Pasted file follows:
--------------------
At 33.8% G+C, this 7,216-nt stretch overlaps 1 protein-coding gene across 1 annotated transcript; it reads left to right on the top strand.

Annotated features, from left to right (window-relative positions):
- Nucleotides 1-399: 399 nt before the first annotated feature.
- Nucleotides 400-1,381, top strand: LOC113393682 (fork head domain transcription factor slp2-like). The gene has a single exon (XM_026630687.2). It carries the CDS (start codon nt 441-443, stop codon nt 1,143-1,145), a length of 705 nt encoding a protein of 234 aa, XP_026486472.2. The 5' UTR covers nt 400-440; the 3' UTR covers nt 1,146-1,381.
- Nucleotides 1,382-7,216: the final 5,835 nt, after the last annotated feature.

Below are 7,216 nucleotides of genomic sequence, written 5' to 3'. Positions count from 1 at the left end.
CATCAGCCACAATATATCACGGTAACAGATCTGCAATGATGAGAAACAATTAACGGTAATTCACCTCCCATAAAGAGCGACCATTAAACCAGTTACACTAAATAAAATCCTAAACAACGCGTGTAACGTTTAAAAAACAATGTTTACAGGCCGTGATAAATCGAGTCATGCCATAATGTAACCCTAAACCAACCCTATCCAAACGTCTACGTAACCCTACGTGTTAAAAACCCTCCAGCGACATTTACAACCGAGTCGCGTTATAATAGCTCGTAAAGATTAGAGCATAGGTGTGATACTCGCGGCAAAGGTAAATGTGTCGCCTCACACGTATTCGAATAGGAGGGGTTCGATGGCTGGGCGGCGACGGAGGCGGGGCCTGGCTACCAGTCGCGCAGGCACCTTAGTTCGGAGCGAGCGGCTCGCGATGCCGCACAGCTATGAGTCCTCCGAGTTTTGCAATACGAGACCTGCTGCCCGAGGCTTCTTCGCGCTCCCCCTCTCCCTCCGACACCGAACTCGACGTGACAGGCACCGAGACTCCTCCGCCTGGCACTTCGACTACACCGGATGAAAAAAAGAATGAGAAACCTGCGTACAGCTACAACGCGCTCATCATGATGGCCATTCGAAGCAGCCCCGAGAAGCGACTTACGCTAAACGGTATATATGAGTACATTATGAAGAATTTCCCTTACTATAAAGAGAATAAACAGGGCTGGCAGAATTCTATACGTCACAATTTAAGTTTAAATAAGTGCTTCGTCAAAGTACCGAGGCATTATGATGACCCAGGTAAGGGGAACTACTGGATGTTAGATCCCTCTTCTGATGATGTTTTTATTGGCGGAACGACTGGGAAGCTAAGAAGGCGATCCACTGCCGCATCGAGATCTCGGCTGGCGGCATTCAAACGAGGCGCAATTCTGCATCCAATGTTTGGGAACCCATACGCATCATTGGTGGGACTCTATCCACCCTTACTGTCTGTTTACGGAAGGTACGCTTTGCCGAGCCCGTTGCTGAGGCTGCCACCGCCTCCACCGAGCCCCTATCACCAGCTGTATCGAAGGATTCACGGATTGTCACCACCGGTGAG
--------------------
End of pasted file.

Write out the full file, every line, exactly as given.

At 33.8% G+C, this 7,216-nt stretch overlaps 1 protein-coding gene across 1 annotated transcript; it reads left to right on the top strand.

Annotated features, from left to right (window-relative positions):
- Nucleotides 1-399: 399 nt before the first annotated feature.
- Nucleotides 400-1,381, top strand: LOC113393682 (fork head domain transcription factor slp2-like). The gene has a single exon (XM_026630687.2). It carries the CDS (start codon nt 441-443, stop codon nt 1,143-1,145), a length of 705 nt encoding a protein of 234 aa, XP_026486472.2. The 5' UTR covers nt 400-440; the 3' UTR covers nt 1,146-1,381.
- Nucleotides 1,382-7,216: the final 5,835 nt, after the last annotated feature.

Below are 7,216 nucleotides of genomic sequence, written 5' to 3'. Positions count from 1 at the left end.
CATCAGCCACAATATATCACGGTAACAGATCTGCAATGATGAGAAACAATTAACGGTAATTCACCTCCCATAAAGAGCGACCATTAAACCAGTTACACTAAATAAAATCCTAAACAACGCGTGTAACGTTTAAAAAACAATGTTTACAGGCCGTGATAAATCGAGTCATGCCATAATGTAACCCTAAACCAACCCTATCCAAACGTCTACGTAACCCTACGTGTTAAAAACCCTCCAGCGACATTTACAACCGAGTCGCGTTATAATAGCTCGTAAAGATTAGAGCATAGGTGTGATACTCGCGGCAAAGGTAAATGTGTCGCCTCACACGTATTCGAATAGGAGGGGTTCGATGGCTGGGCGGCGACGGAGGCGGGGCCTGGCTACCAGTCGCGCAGGCACCTTAGTTCGGAGCGAGCGGCTCGCGATGCCGCACAGCTATGAGTCCTCCGAGTTTTGCAATACGAGACCTGCTGCCCGAGGCTTCTTCGCGCTCCCCCTCTCCCTCCGACACCGAACTCGACGTGACAGGCACCGAGACTCCTCCGCCTGGCACTTCGACTACACCGGATGAAAAAAAGAATGAGAAACCTGCGTACAGCTACAACGCGCTCATCATGATGGCCATTCGAAGCAGCCCCGAGAAGCGACTTACGCTAAACGGTATATATGAGTACATTATGAAGAATTTCCCTTACTATAAAGAGAATAAACAGGGCTGGCAGAATTCTATACGTCACAATTTAAGTTTAAATAAGTGCTTCGTCAAAGTACCGAGGCATTATGATGACCCAGGTAAGGGGAACTACTGGATGTTAGATCCCTCTTCTGATGATGTTTTTATTGGCGGAACGACTGGGAAGCTAAGAAGGCGATCCACTGCCGCATCGAGATCTCGGCTGGCGGCATTCAAACGAGGCGCAATTCTGCATCCAATGTTTGGGAACCCATACGCATCATTGGTGGGACTCTATCCACCCTTACTGTCTGTTTACGGAAGGTACGCTTTGCCGAGCCCGTTGCTGAGGCTGCCACCGCCTCCACCGAGCCCCTATCACCAGCTGTATCGAAGGATTCACGGATTGTCACCACCGGTGAG